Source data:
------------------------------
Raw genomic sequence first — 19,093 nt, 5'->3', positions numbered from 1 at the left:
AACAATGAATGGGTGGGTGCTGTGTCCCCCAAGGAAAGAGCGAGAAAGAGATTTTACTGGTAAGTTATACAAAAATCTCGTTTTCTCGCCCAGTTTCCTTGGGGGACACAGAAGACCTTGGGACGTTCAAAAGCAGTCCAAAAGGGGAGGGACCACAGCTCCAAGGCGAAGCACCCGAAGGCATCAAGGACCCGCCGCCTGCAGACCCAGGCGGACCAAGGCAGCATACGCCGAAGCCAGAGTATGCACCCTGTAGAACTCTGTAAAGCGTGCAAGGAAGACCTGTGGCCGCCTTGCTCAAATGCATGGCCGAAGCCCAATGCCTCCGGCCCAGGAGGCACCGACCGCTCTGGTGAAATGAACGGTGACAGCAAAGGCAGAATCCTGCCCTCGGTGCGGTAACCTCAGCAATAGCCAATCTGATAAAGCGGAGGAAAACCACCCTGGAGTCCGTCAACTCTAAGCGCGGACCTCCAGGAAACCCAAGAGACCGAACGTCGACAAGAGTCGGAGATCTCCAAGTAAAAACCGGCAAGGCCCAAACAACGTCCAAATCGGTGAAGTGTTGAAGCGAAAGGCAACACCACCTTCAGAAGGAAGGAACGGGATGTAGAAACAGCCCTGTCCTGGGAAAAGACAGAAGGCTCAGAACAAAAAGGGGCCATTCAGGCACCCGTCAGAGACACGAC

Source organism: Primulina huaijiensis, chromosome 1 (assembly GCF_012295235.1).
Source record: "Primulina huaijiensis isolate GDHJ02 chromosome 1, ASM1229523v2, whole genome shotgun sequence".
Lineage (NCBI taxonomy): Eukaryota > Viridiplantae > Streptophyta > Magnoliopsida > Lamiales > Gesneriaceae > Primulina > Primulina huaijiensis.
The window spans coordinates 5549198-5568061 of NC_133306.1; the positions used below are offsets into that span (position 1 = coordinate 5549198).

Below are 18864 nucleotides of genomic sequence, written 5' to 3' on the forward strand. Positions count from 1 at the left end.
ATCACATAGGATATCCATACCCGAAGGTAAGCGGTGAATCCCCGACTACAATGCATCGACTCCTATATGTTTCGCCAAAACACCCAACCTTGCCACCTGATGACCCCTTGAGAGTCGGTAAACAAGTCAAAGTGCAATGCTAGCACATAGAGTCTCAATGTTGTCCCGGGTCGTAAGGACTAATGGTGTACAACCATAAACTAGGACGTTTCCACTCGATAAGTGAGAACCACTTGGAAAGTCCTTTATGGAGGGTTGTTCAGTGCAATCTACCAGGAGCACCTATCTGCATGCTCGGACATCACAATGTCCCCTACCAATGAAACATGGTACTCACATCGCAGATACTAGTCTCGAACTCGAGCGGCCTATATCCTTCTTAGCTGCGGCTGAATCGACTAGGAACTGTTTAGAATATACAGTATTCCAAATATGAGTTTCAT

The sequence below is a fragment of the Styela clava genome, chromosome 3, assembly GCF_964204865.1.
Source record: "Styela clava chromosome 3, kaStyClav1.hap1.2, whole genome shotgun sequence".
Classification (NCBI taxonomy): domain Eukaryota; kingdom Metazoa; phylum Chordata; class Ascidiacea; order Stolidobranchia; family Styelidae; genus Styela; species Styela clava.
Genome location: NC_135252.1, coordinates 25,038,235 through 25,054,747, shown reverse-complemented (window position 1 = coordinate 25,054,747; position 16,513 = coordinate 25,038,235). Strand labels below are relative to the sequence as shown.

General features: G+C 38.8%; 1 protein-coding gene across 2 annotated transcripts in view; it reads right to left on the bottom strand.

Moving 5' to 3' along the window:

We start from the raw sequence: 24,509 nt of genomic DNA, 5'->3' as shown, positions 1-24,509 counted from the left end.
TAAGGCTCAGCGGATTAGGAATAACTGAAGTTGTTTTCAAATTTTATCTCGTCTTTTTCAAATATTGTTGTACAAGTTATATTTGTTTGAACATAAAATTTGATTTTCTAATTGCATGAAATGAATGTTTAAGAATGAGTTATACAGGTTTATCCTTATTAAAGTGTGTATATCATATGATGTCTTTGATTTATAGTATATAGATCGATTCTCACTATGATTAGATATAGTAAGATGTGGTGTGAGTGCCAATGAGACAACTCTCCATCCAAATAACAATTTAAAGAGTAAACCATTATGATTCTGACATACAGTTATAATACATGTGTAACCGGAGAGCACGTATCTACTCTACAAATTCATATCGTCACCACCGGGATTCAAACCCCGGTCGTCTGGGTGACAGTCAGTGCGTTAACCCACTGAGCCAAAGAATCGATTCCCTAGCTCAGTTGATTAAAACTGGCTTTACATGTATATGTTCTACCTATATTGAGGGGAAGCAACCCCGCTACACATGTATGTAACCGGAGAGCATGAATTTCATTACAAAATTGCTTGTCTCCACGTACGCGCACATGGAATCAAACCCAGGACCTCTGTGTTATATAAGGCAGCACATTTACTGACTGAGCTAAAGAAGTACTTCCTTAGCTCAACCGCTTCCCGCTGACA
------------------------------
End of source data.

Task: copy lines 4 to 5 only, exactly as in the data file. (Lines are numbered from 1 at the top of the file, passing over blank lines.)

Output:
Source record: "Primulina huaijiensis isolate GDHJ02 chromosome 1, ASM1229523v2, whole genome shotgun sequence".
Lineage (NCBI taxonomy): Eukaryota > Viridiplantae > Streptophyta > Magnoliopsida > Lamiales > Gesneriaceae > Primulina > Primulina huaijiensis.